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KEY TERMS

KEY TERMS

  • Active listening Communication technique that requires the listener to feed back what is heard by restating or paraphrasing; to confirm what was heard and to confirm the understanding of both parties.

  • Affect A feeling or emotion.

  • Attending skills Ability to elicit information from others and listen intently to responses.

  • Benign pain Temporary occurrence of discomfort that is not associated with new tissue damage; characterized as dull and generalized with no swelling or localized tenderness.

  • Biopsychosocial perspective The view that biological, psychological (e.g., thoughts, emotions, behaviors), and social factors all play a significant role in human functioning in the context of disease or illness.

  • Cognitive appraisal Interpretation of a situation.

  • Decoding Process of interpreting meaning from the symbolic codes used to send a message.

  • Empathy Being sensitive to and vicariously experiencing the feelings, thoughts, or motives of another person.

  • Encoding Process of putting an intended message into symbolic code (e.g., words, gestures, facial expressions) that can be observed.

  • Feedback A verbal or nonverbal response or reaction to a message received.

  • Healing cycle Cycle of recovery characterized by ups, downs, plateaus, and setbacks.

  • Healing imagery Focusing attention on a target visual stimulus to produce a specific physiological change that can promote healing.

  • Injury pain Occurrence of pain that signals actual or potential tissue damage.

  • Listening Perception and understanding of auditory signals.

  • Message A thought, feeling, or idea that is conveyed to another person.

  • Noise Internal and external barriers that prevent effective delivery or receipt of communicated messages.

  • Nonverbal communication The expression of thoughts, feelings, or ideas without the use of words.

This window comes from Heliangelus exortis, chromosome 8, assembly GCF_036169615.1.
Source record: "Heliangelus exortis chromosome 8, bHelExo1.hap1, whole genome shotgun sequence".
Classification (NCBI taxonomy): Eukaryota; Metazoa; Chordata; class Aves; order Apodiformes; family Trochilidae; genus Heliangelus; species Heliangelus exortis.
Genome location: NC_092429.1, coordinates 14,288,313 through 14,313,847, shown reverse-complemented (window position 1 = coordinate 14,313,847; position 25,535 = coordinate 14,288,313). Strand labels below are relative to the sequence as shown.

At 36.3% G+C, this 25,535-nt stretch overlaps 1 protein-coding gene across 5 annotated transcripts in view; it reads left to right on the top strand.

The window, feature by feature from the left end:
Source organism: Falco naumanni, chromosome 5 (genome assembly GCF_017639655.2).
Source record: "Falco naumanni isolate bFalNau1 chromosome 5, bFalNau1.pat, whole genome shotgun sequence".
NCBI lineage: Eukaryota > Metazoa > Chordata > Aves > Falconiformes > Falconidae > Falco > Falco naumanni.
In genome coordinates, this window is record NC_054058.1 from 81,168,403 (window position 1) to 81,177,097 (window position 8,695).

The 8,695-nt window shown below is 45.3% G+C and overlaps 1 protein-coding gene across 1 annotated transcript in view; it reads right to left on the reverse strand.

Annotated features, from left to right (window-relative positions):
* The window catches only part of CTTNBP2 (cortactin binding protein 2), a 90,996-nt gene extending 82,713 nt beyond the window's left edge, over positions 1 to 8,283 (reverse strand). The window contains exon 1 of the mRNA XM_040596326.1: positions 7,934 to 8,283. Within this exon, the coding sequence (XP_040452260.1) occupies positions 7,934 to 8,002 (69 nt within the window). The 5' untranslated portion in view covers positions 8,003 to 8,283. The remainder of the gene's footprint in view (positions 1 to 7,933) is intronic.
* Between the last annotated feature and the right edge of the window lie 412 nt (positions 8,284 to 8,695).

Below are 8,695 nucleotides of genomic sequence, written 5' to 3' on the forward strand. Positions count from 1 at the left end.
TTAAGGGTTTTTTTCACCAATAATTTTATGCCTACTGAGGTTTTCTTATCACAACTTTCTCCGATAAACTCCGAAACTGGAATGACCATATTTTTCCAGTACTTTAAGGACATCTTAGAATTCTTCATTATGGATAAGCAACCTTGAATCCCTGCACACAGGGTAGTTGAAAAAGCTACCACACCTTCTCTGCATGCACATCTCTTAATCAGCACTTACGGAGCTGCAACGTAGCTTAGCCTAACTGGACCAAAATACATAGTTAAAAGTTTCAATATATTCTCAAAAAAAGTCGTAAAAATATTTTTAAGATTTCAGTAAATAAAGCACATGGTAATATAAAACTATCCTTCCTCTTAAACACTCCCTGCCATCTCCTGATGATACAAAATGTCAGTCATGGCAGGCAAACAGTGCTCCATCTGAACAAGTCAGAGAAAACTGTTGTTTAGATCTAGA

• One-way communication Communication process focused exclusively on getting messages from the sender to the receiver.

  • Open posture An open stance in which arms and legs are not crossed in any way.

  • Paralanguage Vocal characteristics associated with communication.

  • Paraphrasing Process of restating what was understood in a message back to the sender.

  • Proxemics Communication expressed through the space between people as they interact.

  • Rapport The harmonious or synchronous relationship of two or more people who relate well to each other.

  • Receiver Person to whom a sender conveys a communicated message.

  • Reframing Changing the way one views a situation by consciously choosing to attend to different aspects of the situation.

  • Sender A person who wishes to convey a message to another.

  • Two-way communication A bidirectional sharing of information between the sender and receiver.

  • Verbal communication Use of written or spoken messages to convey a thought, feeling, or idea.

CHAPTER OBJECTIVES

CHAPTER OBJECTIVES

After reading this chapter, you will be able to:

  1. Identify the key components in the interpersonal communication process.

  2. Identify the mechanisms of nonverbal communication.

  3. Identify methods of developing rapport with athletes, both before and after injury.

  4. Describe why injury education is important for healing outcomes following sport injury.

  5. Describe types of relevant injury-related information that must be communicated to athletes.

  6. Identify the importance of a fully developed communication skill set to provide appropriate ...

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